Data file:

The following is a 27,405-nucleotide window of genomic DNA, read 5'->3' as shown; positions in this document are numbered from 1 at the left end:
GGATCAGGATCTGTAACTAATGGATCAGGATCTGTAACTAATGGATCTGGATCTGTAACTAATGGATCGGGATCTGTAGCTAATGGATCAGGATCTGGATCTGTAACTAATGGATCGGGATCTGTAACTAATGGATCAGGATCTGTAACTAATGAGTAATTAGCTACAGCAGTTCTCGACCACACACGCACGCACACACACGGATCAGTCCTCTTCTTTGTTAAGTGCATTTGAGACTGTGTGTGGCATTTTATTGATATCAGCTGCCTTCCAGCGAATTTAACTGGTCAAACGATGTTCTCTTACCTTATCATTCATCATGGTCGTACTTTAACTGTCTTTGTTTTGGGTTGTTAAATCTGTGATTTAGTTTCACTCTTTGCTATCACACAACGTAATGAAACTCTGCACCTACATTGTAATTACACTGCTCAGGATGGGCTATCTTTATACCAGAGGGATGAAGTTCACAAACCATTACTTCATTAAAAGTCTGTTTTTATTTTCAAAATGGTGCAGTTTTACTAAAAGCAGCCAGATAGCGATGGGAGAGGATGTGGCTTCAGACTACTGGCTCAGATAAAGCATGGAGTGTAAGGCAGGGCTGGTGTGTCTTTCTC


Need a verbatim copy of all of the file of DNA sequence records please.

The following is a 27,405-nucleotide window of genomic DNA, read 5'->3' as shown; positions in this document are numbered from 1 at the left end:
GGATCAGGATCTGTAACTAATGGATCAGGATCTGTAACTAATGGATCTGGATCTGTAACTAATGGATCGGGATCTGTAGCTAATGGATCAGGATCTGGATCTGTAACTAATGGATCGGGATCTGTAACTAATGGATCAGGATCTGTAACTAATGAGTAATTAGCTACAGCAGTTCTCGACCACACACGCACGCACACACACGGATCAGTCCTCTTCTTTGTTAAGTGCATTTGAGACTGTGTGTGGCATTTTATTGATATCAGCTGCCTTCCAGCGAATTTAACTGGTCAAACGATGTTCTCTTACCTTATCATTCATCATGGTCGTACTTTAACTGTCTTTGTTTTGGGTTGTTAAATCTGTGATTTAGTTTCACTCTTTGCTATCACACAACGTAATGAAACTCTGCACCTACATTGTAATTACACTGCTCAGGATGGGCTATCTTTATACCAGAGGGATGAAGTTCACAAACCATTACTTCATTAAAAGTCTGTTTTTATTTTCAAAATGGTGCAGTTTTACTAAAAGCAGCCAGATAGCGATGGGAGAGGATGTGGCTTCAGACTACTGGCTCAGATAAAGCATGGAGTGTAAGGCAGGGCTGGTGTGTCTTTCTC